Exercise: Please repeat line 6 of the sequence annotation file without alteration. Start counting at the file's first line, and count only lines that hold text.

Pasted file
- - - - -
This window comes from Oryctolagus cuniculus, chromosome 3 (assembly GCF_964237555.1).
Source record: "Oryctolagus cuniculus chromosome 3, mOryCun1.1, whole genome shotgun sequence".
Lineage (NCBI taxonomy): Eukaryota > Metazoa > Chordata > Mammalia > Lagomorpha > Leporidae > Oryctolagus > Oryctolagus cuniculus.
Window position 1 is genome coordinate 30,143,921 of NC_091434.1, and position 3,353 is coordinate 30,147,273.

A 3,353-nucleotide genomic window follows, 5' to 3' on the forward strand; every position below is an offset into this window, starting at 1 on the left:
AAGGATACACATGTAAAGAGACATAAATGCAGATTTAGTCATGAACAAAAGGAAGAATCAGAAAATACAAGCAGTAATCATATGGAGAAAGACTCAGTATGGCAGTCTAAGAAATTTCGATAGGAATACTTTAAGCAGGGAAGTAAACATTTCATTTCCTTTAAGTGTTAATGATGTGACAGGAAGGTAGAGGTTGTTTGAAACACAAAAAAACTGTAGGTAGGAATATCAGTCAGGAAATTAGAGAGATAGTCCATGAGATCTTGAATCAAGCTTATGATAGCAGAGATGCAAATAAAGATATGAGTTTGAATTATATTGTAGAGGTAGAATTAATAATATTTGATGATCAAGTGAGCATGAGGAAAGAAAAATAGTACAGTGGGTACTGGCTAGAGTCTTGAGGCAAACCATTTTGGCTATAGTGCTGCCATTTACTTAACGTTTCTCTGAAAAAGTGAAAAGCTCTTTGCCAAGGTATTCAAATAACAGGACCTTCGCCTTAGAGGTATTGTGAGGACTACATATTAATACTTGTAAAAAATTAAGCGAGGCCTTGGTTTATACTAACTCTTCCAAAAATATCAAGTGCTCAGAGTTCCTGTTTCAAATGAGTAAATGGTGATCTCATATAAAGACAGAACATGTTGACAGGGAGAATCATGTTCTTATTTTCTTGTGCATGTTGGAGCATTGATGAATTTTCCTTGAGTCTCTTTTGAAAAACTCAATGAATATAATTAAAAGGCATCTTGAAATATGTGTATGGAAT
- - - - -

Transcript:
AAGGATACACATGTAAAGAGACATAAATGCAGATTTAGTCATGAACAAAAGGAAGAATCAGAAAATACAAGCAGTAATCATATGGAGAAAGACTCAGTATGGCAGTCTAAGAAATTTCGATAGGAATACTTTAAGCAGGGAAGTAAACATTTCATTTCCTTTAAGTGTTAATGATGTGACAGGAAGGTAGAGGTTGTTTGAAACACAAAAAAACTGTAGGTAGGAATATCAGTCAGGAAATTAGAGAGATAGTCCATGAGATCTTGAATCAAGCTTATGATAGCAGAGATGCAAATAAAGATATGAGTTTGAATTATATTGTAGAGGTAGAATTAATAATATTTGATGATCAAGTGAGCATGAGGAAAGAAAAATAGTACAGTGGGTACTGGCTAGAGTCTTGAGGCAAACCATTTTGGCTATAGTGCTGCCATTTACTTAACGTTTCTCTGAAAAAGTGAAAAGCTCTTTGCCAAGGTATTCAAATAACAGGACCTTCGCCTTAGAGGTATTGTGAGGACTACATATTAATACTTGTAAAAAATTAAGCGAGGCCTTGGTTTATACTAACTCTTCCAAAAATATCAAGTGCTCAGAGTTCCTGTTTCAAATGAGTAAATGGTGATCTCATATAAAGACAGAACATGTTGACAGGGAGAATCATGTTCTTATTTTCTTGTGCATGTTGGAGCATTGATGAATTTTCCTTGAGTCTCTTTTGAAAAACTCAATGAATATAATTAAAAGGCATCTTGAAATATGTGTATGGAAT